I awoke yesterday morning to fog like none other I had seen and despite it was my second day of driving in Ireland, that even at noon roads could have spots of black ice (temps were only at 42 f) and that I had no map, I was going to explore Loughcrew Cairns.
There is probably no better place in the world to be near any solstice or equinox time of the year than in Meath County Ireland, where one can find at at least 61 Megalithic sites of mystery. One of my reasons for extending my stay in Ireland, especially in the Slane area was due to this weeks Winter Solstice. Near by Newgrange Megalithic Cairns site (along with it’s sister mounds at nearby Dowth and Knowth) is a reconstructed wonder, beautifully preserved and one of the most visited World UNESCO sites. Best known for the illumination of it’s passage and chamber by the Winter Solstice sun.
All along the Boyne River Valley one can find mysterious mounds; some marked with signs, some encircled by tall ancient trees, some with sheep roaming about (few i’m planning to explore over the next few weeks). One of the most overlooked and untouched sites is at Loughcrew. An Irish Heritage site, the country just doesn’t have the funds to maintain and refurbish the thousands upon thousands of designated heritage sites…..but in the case of Loughcrew that is a good thing!
In what feels like a remote and forgotten part of the county, you know your almost there when you feel lost. A lovely desk clerk Mary at the Headfort Arms turned me on to Loughcrew as a local site I could not miss. Directed to go past the site turn off road a few miles to Loughcrew Garden’s Coffee Shop to pick up the key to the gate, I finally made it through a thick blanket of fog missing I’m sure was the most beautiful country side road trip yet. Arriving at the shop Brona the barista was extremely friendly and informative. (more on Loughcrew Gardens and it’s amazing history later….)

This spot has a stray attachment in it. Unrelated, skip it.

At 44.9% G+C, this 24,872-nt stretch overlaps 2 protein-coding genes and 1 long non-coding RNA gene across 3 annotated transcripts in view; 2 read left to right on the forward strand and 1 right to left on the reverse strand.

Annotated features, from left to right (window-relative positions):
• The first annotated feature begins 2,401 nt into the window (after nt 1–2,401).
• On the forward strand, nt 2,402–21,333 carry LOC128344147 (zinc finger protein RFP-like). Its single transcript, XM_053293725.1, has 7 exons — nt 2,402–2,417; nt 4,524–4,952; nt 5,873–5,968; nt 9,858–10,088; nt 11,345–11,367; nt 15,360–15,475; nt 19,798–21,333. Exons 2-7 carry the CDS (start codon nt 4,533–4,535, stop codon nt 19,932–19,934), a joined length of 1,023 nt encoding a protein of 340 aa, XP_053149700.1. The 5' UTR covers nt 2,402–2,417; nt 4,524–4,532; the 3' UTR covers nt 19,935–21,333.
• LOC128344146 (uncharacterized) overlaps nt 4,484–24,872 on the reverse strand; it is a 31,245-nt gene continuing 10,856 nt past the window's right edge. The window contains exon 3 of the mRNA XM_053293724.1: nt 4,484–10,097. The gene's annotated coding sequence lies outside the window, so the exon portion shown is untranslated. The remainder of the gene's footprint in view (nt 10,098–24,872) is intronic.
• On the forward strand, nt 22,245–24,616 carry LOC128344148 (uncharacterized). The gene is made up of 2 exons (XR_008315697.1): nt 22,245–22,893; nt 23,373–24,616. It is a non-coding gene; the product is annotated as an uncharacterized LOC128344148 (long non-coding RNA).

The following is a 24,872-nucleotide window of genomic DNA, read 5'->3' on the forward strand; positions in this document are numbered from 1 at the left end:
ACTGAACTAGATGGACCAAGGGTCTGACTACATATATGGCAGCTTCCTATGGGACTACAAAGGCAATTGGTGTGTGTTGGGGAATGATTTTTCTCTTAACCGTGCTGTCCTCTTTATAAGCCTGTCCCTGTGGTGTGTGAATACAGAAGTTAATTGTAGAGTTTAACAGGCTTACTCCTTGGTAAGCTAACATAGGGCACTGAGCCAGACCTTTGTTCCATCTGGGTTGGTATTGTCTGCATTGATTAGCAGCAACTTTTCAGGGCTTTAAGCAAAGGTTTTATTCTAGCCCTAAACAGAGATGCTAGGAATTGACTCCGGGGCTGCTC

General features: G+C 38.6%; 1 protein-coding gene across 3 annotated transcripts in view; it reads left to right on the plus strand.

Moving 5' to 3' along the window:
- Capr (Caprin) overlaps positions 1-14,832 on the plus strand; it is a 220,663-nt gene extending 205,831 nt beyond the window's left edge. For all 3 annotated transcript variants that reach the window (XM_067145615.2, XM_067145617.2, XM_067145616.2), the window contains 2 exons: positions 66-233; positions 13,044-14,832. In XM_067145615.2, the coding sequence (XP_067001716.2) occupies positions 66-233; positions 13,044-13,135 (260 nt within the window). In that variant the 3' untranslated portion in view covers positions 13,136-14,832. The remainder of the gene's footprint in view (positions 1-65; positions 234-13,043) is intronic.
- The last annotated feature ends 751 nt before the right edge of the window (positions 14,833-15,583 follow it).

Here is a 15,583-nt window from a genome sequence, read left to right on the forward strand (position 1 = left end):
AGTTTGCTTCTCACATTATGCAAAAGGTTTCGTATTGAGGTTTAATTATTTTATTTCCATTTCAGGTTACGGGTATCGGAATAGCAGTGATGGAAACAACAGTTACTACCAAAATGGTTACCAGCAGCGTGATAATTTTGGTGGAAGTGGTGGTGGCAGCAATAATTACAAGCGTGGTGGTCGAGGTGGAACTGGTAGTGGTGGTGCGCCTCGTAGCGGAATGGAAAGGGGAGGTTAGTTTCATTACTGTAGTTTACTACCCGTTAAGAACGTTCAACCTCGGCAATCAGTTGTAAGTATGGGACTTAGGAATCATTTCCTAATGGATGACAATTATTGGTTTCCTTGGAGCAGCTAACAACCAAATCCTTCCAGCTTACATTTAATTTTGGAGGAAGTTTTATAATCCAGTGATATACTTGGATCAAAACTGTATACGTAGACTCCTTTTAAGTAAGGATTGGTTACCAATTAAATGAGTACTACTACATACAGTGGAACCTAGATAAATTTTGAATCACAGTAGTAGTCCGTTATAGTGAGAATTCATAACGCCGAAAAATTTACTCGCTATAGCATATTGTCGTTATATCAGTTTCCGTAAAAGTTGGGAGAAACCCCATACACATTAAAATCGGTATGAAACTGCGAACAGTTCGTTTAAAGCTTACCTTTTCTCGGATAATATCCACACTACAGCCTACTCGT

Leaving a deposit for the key to the gate with wind up flashlight attached, and heading back to the road I began a steep drive up a one lane road to the parking area. Even though this site is the highest point in Meath County, the visibility was only about 50 yards at best and the sun was a bright fluffy ball in a sky full of fog.
The steep hillside had a defined 4″ rut along it’s self, dotted with an arrow every 150 yards or so, I knew I was getting close because I was feeling even a bit more lost and knew eventually through all this fog I’d find a peak!
Along the way up across the fence I could spot some of the other mounds at this site, with the occasional standing stone. There are at least 26 designated cairn sites at Loughcrew. Cairn T is the one open to explore.
Finally at the top, it was amazing. So quiet, so calm, the thick fog whisping by like a passing stranger, yet the sun trying its best to burn through to no avail.
Despite your beliefs there is no doubting the enormous amount of work for a mysterious purpose that was meticulously laid out with mathematical precision in relation to the earth, the stars and the ancient people that roamed the hills and bogs of Ireland some 5000 years ago.